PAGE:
Our Center for the Structural Biology of Cellular Host Elements in Egress, Trafficking, and Assembly of HIV (CHEETAH) studies the structural biology of HIV-Host interactions involved in viral trafficking and assembly (as broadly defined). Our biological studies will focus on the structural biology, biochemistry, cell biology and molecular virology of five key aspects of the HIV-1 life cycle: 1) Reverse transcription and preintegration complex transformations and trafficking, 2) TRIM5a restriction, 3) Rev-dependent DEAD-box helicase transformations, 4) Virion assembly and budding, and 5) Virion structure, energetics and maturation. In each case, we aim to understand: 1) The molecular machines that drive these events, 2) The mechanisms by which host pathways are recruited and utilized, and 3) The underlying viral and cellular structures. In parallel, we will pursue technological developments in four different areas that will facilitate our biological studies and are important frontiers in HIV research: 1) Single-molecule analyses of native Rev complexes, 2) Multiscale computer simulations of viral capsid structure and assembly, 3) Advances in virus imaging, and 4) Development and application of methodology for imaging HIV in tissues. The efforts of our Center will also be extended through: 1) Extensive collaborations with other PSO Centers and colleagues, and access to scientific resources within the biomedical community, 2) A Collaborative Development Program that will fund promising collaborators who will enhance and benefit from interactions with our Center, and 3) Training programs for younger scientists. Our overall goals are to lay the groundwork for development of new antiviral strategies and to continue to develop HIV into an unparalleled model system for studying how a human virus interacts with its host.
Like other viruses, HIV-1 makes extensive use of host factors and pathways as it traffics through the cell and undergoes the transformations associated with each stage of the viral life cycle. These virus-host interfaces are, in principle, attractive targes for therapeutic intervention. Our program will inform efforts to develop this promise by providing a more comprehensive understanding of the structures, mechanisms, and functions of critical host-virus interactions.
|Bailey, Lucas J; Sheehy, Kimberly M; Dominik, Pawel K et al. (2017) Locking the Elbow: Improved Antibody Fab Fragments as Chaperones for Structure Determination. J Mol Biol :|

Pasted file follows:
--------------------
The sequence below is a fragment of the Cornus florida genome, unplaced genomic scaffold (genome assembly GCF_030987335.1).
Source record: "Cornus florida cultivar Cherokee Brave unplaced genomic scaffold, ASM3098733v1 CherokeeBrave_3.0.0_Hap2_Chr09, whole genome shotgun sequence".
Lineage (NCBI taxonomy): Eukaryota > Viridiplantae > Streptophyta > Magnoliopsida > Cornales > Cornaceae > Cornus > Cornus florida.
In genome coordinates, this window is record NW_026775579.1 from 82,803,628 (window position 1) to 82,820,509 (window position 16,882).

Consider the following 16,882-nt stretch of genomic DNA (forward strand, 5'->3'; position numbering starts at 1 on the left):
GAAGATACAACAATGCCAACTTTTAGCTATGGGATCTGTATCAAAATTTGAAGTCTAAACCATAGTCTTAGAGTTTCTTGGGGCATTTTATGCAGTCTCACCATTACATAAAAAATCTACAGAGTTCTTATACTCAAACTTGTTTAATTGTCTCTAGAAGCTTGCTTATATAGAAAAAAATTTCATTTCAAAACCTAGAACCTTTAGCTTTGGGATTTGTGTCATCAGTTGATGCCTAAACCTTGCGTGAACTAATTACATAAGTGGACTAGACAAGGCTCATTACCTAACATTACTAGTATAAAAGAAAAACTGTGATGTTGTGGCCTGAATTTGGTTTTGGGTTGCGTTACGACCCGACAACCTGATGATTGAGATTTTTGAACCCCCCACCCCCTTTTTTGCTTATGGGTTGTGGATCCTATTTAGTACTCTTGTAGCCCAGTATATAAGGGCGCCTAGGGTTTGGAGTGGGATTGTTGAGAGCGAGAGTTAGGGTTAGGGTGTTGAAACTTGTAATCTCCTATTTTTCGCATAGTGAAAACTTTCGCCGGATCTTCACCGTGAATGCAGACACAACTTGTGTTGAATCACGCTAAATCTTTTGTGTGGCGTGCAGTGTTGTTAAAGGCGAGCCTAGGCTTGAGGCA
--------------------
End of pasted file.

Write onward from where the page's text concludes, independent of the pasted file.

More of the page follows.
|Hammond, John A; Zhou, Li; Lamichhane, Rajan et al. (2017) A Survey of DDX21 Activity During Rev/RRE Complex Formation. J Mol Biol :|
|Sdano, Matthew A; Fulcher, James M; Palani, Sowmiya et al. (2017) A novel SH2 recognition mechanism recruits Spt6 to the doubly phosphorylated RNA polymerase II linker at sites of transcription. Elife 6:|
|Kieffer, Collin; Ladinsky, Mark S; Ninh, Allen et al. (2017) Longitudinal imaging of HIV-1 spread in humanized mice with parallel 3D immunofluorescence and electron tomography. Elife 6:|
|Mamede, João I; Cianci, Gianguido C; Anderson, Meegan R et al. (2017) Early cytoplasmic uncoating is associated with infectivity of HIV-1. Proc Natl Acad Sci U S A 114:E7169-E7178|
|Lamichhane, Rajan; Hammond, John A; Pauszek 3rd, Raymond F et al. (2017) A DEAD-box protein acts through RNA to promote HIV-1 Rev-RRE assembly. Nucleic Acids Res 45:4632-4641|
|Monroe, Nicole; Han, Han; Shen, Peter S et al. (2017) Structural basis of protein translocation by the Vps4-Vta1 AAA ATPase. Elife 6:|
|Gu, Mingyu; LaJoie, Dollie; Chen, Opal S et al. (2017) LEM2 recruits CHMP7 for ESCRT-mediated nuclear envelope closure in fission yeast and human cells. Proc Natl Acad Sci U S A 114:E2166-E2175|
|Freund, Natalia T; Wang, Haoqing; Scharf, Louise et al. (2017) Coexistence of potent HIV-1 broadly neutralizing antibodies and antibody-sensitive viruses in a viremic controller. Sci Transl Med 9:|
|Pak, Alexander J; Grime, John M A; Sengupta, Prabuddha et al. (2017) Immature HIV-1 lattice assembly dynamics are regulated by scaffolding from nucleic acid and the plasma membrane. Proc Natl Acad Sci U S A 114:E10056-E10065|
Showing the most recent 10 out of 160 publications